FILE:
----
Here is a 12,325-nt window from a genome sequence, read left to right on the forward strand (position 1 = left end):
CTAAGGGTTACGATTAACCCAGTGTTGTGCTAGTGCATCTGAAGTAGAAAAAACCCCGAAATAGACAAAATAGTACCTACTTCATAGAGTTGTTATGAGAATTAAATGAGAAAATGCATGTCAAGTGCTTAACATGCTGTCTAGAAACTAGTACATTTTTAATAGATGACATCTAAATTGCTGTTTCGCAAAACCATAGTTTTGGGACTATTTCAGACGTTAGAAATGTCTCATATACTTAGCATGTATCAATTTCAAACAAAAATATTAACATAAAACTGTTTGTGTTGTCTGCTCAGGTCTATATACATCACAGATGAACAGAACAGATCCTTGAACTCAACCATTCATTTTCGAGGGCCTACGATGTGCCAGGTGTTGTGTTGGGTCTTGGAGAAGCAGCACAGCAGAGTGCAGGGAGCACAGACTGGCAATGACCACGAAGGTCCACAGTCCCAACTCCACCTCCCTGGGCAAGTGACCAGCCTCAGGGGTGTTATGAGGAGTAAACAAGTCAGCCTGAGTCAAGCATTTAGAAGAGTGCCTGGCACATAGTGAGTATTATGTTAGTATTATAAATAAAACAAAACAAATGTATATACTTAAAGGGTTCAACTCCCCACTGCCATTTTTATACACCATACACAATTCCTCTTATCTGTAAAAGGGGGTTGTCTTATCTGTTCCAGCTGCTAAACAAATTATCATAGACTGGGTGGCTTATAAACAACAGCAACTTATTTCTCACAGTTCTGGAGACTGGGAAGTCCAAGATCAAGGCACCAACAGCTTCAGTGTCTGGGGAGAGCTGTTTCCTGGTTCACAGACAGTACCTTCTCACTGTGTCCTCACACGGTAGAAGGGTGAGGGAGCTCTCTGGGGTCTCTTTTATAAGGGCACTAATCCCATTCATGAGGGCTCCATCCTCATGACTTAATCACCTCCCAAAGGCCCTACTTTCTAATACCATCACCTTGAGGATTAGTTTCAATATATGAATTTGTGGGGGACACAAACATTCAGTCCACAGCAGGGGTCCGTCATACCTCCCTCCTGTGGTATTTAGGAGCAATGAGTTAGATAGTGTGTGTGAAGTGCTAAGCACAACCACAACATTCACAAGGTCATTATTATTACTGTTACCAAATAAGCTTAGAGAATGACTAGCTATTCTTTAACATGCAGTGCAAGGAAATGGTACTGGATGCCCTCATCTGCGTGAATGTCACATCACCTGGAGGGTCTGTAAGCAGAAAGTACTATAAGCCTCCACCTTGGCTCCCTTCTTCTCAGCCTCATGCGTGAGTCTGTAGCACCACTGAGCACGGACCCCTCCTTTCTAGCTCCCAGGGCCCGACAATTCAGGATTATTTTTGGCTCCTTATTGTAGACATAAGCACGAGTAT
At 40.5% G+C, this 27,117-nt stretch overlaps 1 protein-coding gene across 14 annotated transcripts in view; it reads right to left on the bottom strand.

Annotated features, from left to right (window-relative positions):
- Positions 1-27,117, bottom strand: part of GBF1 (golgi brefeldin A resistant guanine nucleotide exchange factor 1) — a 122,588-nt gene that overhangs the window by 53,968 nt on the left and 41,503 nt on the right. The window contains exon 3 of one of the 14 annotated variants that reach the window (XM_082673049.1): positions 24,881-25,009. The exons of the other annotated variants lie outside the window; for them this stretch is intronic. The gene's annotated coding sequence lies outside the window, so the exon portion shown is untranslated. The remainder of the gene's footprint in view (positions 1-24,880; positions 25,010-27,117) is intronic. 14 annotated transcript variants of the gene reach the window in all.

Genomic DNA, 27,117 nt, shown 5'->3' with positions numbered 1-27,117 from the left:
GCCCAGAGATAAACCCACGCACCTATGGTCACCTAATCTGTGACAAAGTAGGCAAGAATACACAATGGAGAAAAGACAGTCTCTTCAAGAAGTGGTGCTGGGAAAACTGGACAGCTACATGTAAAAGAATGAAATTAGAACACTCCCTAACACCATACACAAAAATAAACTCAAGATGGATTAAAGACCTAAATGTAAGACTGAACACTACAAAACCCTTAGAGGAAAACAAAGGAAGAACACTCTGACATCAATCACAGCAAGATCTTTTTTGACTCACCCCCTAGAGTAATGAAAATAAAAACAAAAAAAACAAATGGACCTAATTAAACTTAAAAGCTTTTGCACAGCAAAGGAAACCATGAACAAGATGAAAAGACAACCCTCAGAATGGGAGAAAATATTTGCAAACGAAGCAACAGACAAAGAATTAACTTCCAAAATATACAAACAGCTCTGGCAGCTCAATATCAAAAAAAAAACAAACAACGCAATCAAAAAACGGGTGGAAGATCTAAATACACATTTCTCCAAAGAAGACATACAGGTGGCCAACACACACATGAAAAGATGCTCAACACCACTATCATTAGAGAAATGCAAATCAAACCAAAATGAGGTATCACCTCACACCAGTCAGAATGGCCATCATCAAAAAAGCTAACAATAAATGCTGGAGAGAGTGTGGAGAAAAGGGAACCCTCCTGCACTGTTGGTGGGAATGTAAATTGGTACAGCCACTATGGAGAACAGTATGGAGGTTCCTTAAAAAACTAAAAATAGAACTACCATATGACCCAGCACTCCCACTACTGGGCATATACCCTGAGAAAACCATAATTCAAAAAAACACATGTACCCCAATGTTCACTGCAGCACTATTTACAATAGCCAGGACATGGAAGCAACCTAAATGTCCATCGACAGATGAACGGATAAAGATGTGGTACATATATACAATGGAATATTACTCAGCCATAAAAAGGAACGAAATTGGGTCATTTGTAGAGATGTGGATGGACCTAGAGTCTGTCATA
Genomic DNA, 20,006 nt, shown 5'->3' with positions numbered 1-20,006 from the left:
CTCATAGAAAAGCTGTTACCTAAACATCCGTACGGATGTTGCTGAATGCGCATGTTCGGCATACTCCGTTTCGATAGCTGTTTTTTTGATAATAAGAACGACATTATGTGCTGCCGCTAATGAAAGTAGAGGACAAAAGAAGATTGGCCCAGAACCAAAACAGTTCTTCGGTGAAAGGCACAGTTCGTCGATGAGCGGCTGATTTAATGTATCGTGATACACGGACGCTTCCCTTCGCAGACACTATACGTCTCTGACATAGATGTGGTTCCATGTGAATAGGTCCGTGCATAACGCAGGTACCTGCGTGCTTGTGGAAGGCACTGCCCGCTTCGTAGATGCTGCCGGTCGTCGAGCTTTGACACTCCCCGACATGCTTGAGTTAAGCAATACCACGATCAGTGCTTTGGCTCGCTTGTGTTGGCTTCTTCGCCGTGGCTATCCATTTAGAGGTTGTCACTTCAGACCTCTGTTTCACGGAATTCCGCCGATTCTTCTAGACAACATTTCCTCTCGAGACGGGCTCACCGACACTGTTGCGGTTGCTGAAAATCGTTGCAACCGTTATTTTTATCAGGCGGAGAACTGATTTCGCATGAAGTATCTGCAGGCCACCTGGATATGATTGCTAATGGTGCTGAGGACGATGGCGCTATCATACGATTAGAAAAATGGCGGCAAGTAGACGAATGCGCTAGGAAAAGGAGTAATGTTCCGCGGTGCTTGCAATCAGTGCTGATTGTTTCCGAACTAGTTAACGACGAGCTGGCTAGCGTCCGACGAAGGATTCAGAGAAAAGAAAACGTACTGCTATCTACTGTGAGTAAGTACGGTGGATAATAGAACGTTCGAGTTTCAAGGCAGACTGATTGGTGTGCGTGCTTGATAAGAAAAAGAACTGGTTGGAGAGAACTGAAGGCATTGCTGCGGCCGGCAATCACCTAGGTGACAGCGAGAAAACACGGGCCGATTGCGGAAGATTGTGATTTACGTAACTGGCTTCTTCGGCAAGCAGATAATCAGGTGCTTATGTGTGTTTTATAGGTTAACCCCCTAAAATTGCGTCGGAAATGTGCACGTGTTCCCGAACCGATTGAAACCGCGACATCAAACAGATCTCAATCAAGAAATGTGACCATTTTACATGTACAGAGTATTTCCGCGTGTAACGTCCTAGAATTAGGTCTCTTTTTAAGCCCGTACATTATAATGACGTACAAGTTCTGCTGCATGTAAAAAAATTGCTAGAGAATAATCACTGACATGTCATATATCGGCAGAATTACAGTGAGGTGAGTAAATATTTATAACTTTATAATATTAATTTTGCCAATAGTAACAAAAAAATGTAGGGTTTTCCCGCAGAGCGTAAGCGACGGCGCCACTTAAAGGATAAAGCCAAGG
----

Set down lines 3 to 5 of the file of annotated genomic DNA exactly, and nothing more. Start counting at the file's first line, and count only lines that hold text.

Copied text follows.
At 40.5% G+C, this 27,117-nt stretch overlaps 1 protein-coding gene across 14 annotated transcripts in view; it reads right to left on the bottom strand.

Annotated features, from left to right (window-relative positions):
- Positions 1-27,117, bottom strand: part of GBF1 (golgi brefeldin A resistant guanine nucleotide exchange factor 1) — a 122,588-nt gene that overhangs the window by 53,968 nt on the left and 41,503 nt on the right. The window contains exon 3 of one of the 14 annotated variants that reach the window (XM_082673049.1): positions 24,881-25,009. The exons of the other annotated variants lie outside the window; for them this stretch is intronic. The gene's annotated coding sequence lies outside the window, so the exon portion shown is untranslated. The remainder of the gene's footprint in view (positions 1-24,880; positions 25,010-27,117) is intronic. 14 annotated transcript variants of the gene reach the window in all.